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In 1997 I found myself in prison. I couldn’t really see at that time how my life was going to turn around, or a way forward. I can vividly remember in my prison cell, looking in the mirror and actually saying these words to myself: “Nothing is going to change my life”— the course of my life isn’t going to change.

My issues were drug addiction. I was an addict for ten years. I’d had a range of drugs, and really the drug that was my problem in the end was heroin. I was injecting heroin five or six times a day. My life ended up a mess, and I knew that going from prison that I was going to use heroin again. And I knew that clearly I would probably be dead in four months, because before I went into prison, the physiological state of me was a mess.

And I can remember as a child that I used to look at creation, and I used to think there has to be a God, just looking at the universe and everything in creation. But I remember as a child that I didn’t know God personally. I didn’t have that personal relationship with him, and I longed to maybe know him. But I went through life not knowing this God, not having this personal relationship with him.

I was on the wing one day and some Christians came in, and they were sharing their stories about how God had changed their lives, how Jesus had changed them. And they actually were guys from the same background as mine—they were guys who’d been drinking, taking drugs, been in prison. I can distinctly remember them saying that Jesus had changed their life.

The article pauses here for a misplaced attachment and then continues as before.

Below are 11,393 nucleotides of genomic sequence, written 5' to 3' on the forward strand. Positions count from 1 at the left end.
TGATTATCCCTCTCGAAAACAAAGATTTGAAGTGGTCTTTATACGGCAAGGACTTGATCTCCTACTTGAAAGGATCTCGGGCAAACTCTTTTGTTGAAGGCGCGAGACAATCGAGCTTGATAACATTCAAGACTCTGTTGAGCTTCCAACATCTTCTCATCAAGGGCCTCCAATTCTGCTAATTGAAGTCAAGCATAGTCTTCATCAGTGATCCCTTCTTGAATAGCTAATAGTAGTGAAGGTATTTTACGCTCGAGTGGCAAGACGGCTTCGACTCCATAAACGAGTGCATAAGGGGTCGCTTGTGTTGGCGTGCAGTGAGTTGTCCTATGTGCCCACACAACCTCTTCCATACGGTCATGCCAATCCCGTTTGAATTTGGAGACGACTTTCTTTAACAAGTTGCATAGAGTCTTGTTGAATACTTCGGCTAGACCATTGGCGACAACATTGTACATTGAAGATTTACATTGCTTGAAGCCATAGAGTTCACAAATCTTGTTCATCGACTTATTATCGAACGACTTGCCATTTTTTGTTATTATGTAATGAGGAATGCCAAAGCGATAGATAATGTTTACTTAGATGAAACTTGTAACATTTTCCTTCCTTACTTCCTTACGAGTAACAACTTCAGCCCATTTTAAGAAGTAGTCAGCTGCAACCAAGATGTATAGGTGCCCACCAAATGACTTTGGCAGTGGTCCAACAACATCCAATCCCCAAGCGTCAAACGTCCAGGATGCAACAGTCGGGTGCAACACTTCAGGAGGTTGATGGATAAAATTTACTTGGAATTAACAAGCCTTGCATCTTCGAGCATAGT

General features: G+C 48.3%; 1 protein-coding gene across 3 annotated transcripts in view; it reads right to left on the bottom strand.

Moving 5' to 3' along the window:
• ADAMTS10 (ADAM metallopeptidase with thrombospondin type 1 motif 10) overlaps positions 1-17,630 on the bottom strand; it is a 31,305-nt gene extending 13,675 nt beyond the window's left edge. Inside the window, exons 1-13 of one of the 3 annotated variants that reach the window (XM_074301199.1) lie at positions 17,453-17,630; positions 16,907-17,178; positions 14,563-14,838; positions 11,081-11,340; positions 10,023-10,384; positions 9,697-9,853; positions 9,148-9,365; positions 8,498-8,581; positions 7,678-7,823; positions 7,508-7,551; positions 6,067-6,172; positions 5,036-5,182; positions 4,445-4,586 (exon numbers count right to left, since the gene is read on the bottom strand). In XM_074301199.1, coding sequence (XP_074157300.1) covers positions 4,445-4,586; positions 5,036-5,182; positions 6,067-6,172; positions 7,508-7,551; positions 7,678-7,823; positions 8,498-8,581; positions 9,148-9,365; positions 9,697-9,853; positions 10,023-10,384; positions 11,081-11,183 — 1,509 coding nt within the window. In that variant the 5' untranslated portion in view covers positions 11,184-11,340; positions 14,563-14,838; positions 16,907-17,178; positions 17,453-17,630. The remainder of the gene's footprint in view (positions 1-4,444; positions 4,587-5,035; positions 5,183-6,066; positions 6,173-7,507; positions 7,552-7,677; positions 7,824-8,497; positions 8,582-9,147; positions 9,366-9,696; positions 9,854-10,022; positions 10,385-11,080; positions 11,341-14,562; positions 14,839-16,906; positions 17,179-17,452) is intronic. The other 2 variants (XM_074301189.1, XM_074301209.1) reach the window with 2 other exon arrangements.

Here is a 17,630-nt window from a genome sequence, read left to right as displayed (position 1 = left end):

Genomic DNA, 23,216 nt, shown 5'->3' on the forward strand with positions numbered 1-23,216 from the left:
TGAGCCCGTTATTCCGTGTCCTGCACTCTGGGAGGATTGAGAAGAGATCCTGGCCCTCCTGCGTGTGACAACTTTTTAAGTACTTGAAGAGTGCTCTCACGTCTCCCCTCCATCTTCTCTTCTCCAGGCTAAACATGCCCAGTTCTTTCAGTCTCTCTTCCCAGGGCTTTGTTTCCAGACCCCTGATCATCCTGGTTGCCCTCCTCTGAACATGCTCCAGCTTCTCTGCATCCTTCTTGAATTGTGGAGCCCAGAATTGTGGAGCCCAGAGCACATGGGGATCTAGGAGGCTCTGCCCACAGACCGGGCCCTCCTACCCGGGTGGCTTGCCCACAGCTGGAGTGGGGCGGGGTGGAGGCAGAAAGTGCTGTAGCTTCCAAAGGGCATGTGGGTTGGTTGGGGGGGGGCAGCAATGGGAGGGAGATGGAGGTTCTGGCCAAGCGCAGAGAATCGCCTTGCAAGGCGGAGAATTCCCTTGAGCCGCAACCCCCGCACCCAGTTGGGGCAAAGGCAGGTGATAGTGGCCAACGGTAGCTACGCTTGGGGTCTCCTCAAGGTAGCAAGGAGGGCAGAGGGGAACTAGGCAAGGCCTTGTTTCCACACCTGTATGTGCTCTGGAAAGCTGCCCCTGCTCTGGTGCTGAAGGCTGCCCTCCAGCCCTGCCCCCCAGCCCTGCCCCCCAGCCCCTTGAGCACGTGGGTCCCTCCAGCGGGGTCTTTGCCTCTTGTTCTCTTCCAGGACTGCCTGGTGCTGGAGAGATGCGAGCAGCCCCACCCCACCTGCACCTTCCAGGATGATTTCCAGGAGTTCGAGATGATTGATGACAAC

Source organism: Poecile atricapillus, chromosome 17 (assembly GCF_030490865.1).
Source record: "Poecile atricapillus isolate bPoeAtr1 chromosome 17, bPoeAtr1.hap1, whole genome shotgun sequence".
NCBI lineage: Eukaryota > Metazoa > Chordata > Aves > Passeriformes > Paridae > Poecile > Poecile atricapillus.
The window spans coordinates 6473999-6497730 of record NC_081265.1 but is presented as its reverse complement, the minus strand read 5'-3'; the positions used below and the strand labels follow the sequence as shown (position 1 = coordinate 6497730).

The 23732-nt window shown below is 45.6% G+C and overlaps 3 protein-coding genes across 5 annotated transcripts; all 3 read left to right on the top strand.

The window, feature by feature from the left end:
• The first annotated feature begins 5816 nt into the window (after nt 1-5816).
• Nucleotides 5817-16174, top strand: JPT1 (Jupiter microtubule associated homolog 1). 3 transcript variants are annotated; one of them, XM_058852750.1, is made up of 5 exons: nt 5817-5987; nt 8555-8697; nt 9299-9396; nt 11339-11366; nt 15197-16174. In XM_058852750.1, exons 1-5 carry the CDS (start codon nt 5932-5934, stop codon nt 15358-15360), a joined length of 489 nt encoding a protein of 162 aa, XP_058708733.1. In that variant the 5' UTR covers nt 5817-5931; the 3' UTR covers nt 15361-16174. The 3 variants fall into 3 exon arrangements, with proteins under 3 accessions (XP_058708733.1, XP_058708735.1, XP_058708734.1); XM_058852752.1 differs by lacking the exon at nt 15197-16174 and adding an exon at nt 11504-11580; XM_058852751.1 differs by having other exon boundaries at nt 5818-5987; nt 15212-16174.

And I can remember going back to my cell, and I asked the chaplain for a Bible. They got me a New Testament, and I began to read it and God began to speak to me as I was reading through the Gospels.

I began to see that actually there was something special about the Bible—that I’d never read something like this before. So I kept reading, God kept speaking, and then one day I just looked at it and I said: “I want to pray the ‘sinner’s prayer’”.

So I said a prayer on my own in the cell. I said: “Lord forgive me for my sin—I’ve rebelled against you, and I’ve made a mess of my life. I need you to come in—I need to be saved.”

The more I was reading, I was reading about life after death, and where we go. And I came to that place where I said: “Jesus, save me, come in to my life. I repent of my sin, and I want to go forward with you.”

When I came out of prison, I went to a Christian organistaion who gave me a home for two years. I didn’t go back to using drugs, and thirteen years later I still haven’t used drugs. Whilst I was in this Christian home, I went back to college; I did a course in social welfare. I was offered an opportunity to do a degree in sociology —so I went to university and got a degree.

From there I met my wife, we’ve now got two daughters, and from there I’ve been to Africa three times, to Liberia, involved in preaching different books of the Bible.

And now I’ve gone the full circle. I go back into prisons, I share the good news of Jesus, that he can change your life. It’s a great privilege just to be seeing these young men, at the place that I was thirteen years ago, and just seeing how Jesus can change them—it’s a joy.